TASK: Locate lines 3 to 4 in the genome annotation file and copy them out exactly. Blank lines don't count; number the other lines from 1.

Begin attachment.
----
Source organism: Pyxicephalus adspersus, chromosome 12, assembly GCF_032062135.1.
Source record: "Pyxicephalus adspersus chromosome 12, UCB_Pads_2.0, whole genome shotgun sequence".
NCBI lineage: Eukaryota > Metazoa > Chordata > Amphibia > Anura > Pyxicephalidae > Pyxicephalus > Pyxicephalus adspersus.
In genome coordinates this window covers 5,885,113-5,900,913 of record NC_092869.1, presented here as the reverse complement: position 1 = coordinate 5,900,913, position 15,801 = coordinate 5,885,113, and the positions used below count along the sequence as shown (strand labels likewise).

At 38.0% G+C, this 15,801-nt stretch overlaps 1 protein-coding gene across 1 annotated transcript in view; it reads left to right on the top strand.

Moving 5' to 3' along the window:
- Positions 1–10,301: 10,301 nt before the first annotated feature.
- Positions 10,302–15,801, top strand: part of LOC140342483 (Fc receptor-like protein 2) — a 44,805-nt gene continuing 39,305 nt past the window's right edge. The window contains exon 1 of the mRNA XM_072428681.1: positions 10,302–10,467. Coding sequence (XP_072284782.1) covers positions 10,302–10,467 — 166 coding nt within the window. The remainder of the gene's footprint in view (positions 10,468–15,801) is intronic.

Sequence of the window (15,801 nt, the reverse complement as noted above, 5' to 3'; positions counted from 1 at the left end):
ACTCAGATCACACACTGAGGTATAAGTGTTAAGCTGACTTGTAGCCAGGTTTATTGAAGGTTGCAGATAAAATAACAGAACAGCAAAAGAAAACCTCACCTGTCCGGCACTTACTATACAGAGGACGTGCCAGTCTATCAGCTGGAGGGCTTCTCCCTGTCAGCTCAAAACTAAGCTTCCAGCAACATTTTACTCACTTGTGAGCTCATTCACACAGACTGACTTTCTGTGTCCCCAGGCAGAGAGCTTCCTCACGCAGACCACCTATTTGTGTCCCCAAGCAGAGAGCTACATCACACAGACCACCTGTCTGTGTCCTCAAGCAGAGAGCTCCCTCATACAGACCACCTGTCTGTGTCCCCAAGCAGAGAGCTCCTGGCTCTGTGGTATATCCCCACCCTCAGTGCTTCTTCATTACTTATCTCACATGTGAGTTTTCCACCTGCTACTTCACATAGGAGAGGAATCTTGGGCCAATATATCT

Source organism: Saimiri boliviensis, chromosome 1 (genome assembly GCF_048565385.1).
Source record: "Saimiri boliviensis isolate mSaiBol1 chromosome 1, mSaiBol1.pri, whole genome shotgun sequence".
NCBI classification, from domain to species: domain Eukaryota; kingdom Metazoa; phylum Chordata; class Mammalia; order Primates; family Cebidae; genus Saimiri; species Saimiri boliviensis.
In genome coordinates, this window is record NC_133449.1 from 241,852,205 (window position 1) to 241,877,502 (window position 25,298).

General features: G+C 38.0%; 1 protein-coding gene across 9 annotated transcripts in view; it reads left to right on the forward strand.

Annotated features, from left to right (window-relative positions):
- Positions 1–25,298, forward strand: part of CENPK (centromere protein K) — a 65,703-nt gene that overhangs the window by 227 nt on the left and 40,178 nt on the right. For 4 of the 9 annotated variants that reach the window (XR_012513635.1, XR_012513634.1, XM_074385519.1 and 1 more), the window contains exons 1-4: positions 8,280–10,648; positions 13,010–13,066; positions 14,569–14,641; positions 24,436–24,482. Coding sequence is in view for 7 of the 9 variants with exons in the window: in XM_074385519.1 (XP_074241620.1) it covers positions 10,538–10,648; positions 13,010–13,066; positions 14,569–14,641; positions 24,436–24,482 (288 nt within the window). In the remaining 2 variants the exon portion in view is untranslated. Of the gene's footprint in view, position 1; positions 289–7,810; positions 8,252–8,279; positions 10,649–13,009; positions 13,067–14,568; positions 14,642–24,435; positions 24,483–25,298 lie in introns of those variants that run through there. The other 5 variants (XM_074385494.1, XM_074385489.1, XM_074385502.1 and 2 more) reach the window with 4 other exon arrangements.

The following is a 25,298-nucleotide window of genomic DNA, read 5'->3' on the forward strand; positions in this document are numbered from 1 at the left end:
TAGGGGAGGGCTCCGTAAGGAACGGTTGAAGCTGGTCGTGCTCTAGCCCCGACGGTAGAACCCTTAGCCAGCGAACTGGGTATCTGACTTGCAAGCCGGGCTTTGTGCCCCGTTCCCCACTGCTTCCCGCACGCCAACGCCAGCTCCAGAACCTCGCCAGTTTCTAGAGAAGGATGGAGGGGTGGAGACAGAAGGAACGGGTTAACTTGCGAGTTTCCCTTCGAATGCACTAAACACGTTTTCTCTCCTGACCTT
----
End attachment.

NCBI lineage: Eukaryota > Metazoa > Chordata > Amphibia > Anura > Pyxicephalidae > Pyxicephalus > Pyxicephalus adspersus.
In genome coordinates this window covers 5,885,113-5,900,913 of record NC_092869.1, presented here as the reverse complement: position 1 = coordinate 5,900,913, position 15,801 = coordinate 5,885,113, and the positions used below count along the sequence as shown (strand labels likewise).